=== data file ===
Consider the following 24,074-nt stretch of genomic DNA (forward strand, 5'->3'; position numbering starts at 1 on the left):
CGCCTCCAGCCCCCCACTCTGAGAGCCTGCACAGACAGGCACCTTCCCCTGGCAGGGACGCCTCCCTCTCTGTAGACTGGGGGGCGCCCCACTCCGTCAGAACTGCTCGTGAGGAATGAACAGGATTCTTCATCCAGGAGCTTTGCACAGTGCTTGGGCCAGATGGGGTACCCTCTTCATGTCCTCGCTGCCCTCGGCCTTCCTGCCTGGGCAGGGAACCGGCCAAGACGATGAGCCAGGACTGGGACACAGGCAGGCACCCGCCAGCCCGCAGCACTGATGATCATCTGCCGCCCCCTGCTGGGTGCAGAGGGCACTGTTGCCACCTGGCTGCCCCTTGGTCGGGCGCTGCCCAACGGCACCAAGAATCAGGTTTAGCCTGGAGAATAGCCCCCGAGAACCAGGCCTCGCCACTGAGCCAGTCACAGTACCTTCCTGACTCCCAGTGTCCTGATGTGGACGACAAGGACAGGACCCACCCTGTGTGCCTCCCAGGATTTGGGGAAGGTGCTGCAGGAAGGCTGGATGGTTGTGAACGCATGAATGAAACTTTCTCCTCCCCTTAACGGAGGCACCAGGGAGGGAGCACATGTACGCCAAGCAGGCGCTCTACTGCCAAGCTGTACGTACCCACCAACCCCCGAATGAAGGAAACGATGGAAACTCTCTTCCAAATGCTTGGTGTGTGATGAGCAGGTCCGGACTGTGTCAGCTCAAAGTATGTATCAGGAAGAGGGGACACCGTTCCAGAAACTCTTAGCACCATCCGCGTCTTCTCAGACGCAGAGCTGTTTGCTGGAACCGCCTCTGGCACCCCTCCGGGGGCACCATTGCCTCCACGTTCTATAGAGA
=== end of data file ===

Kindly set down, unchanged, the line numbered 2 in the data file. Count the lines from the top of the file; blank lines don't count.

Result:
CGCCTCCAGCCCCCCACTCTGAGAGCCTGCACAGACAGGCACCTTCCCCTGGCAGGGACGCCTCCCTCTCTGTAGACTGGGGGGCGCCCCACTCCGTCAGAACTGCTCGTGAGGAATGAACAGGATTCTTCATCCAGGAGCTTTGCACAGTGCTTGGGCCAGATGGGGTACCCTCTTCATGTCCTCGCTGCCCTCGGCCTTCCTGCCTGGGCAGGGAACCGGCCAAGACGATGAGCCAGGACTGGGACACAGGCAGGCACCCGCCAGCCCGCAGCACTGATGATCATCTGCCGCCCCCTGCTGGGTGCAGAGGGCACTGTTGCCACCTGGCTGCCCCTTGGTCGGGCGCTGCCCAACGGCACCAAGAATCAGGTTTAGCCTGGAGAATAGCCCCCGAGAACCAGGCCTCGCCACTGAGCCAGTCACAGTACCTTCCTGACTCCCAGTGTCCTGATGTGGACGACAAGGACAGGACCCACCCTGTGTGCCTCCCAGGATTTGGGGAAGGTGCTGCAGGAAGGCTGGATGGTTGTGAACGCATGAATGAAACTTTCTCCTCCCCTTAACGGAGGCACCAGGGAGGGAGCACATGTACGCCAAGCAGGCGCTCTACTGCCAAGCTGTACGTACCCACCAACCCCCGAATGAAGGAAACGATGGAAACTCTCTTCCAAATGCTTGGTGTGTGATGAGCAGGTCCGGACTGTGTCAGCTCAAAGTATGTATCAGGAAGAGGGGACACCGTTCCAGAAACTCTTAGCACCATCCGCGTCTTCTCAGACGCAGAGCTGTTTGCTGGAACCGCCTCTGGCACCCCTCCGGGGGCACCATTGCCTCCACGTTCTATAGAGA